The Polk Museum of Art at Florida Southern College recently debuted “STATUS: fluid | dynamic,” an exhibition featuring the work of Jason Myers that runs through Dec. 10.
Here’s a look at Myers’ answers to a series of questions about the exhibition and his work as an artist.
What is your inspiration behind this exhibition?
I consider personal life experiences to be my primary inspiration, but I draw content from culture/history and the society/social issues in our lives.
This exhibition was a careful selection of works from several series, created over the past 10 years. Each series challenges certain perceptions of our lives and the answers we settle for, regarding the system within which we live.
The aim of this exhibit was to share the unique approach I take to create in the studio. The works range from paintings, sculptures, virtual paintings and installations, and most include digital media in some way. Most of the work combines the different mixed media to create hybrid mediums.
All the work starts with the hand in the form of drawing, painting and sculpture before it is scanned and manipulated in the digital format. It is then transferred to canvas and worked physically with many layers of paint and resin.
Most importantly, my subject is “ourselves.” My works are a reflection and metaphor for all of us. Since the beginning of art, with the cave paintings at Las Caux, artists have emulated themselves. As humans, we recognize and relate to our own reflections better than anything. A common element we all understand and a narcissistic view of the center of our universe.
What story does the exhibition tell?
I don’t think of my exhibition as comments, answers, or telling a story in a general sense. I do believe that it is a means of eliciting questions from the viewer about the world around us.
It does reflect my anxiety about life through my process, which continually evolves, by transitioning through a variety materials and media.
What is your favorite piece in the exhibition? Why?
I would consider “Visible Noise” to be my favorite pieces for many reasons. It was certainly the most difficult, took the most time, and required the most investigation of new tools and technology to create. The piece was a challenge to myself to create a work of art that captured more than a moment of time, but rather a work that was an experience of time itself for the viewer.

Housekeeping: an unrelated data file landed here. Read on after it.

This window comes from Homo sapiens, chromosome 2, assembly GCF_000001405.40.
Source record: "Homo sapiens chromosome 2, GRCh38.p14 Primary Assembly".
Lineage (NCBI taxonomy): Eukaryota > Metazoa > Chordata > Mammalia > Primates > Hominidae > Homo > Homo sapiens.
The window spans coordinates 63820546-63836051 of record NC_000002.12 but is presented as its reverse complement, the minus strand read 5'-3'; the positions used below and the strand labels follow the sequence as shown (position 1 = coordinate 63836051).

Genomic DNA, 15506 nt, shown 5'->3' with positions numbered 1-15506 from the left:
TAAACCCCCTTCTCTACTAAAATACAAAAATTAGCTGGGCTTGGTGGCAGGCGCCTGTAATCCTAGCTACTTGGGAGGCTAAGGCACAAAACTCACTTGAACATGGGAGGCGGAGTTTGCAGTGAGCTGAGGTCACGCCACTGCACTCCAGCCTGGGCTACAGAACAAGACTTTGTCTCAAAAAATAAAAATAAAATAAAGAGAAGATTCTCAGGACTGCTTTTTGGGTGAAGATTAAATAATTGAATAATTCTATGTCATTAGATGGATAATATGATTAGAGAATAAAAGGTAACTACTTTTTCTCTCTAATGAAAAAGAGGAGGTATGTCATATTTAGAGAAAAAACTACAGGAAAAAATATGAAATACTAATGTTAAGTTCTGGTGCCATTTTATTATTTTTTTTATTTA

It addresses the overwhelming and irreversible influence of digital technology on our lives. Within a five-minute duration, the “self” or subject is overwhelmed by and then overcomes the struggle, as the piece transitions from light to dark and back again. The handwriting symbolizes the visible noise or digital infiltration of our souls, lifestyles and the ways we live and communicate with one another.
What does it mean to you as an artist to have an exhibition here at the Polk Museum of Art?
This is my first solo exhibition in a significant museum. It is a very important element for this body of work specifically. Most importantly, the museum allows the opportunity to share the work in its purest form, which lacks the selections being based on sales strategy or other thematic reasons of galleries or art fairs. My goal has always been to exhibit these series in a space that allows the body of work to communicate with each other visually, in its intended format.
What role does a museum exhibition play in advancing your work?
Part of my job as an artist is sharing the work with others. This exhibit has given me the opportunity to show the work in a space that presents the art in a designated higher learning environment. Museum exhibitions allow greater access to a larger audience and a wider cross section of the general public.
Why should people come see this exhibition? What do you want them to take away from it?
I hope that people come and experience the exhibition to see something new and different than they may have ever experienced before. Being not only new methods, mediums, working processes and subject matter, but also art that questions things they may have taken the given answers for granted. I hope the audience is moved enough to evoke questions of their own, about their own lives, through a visual experience.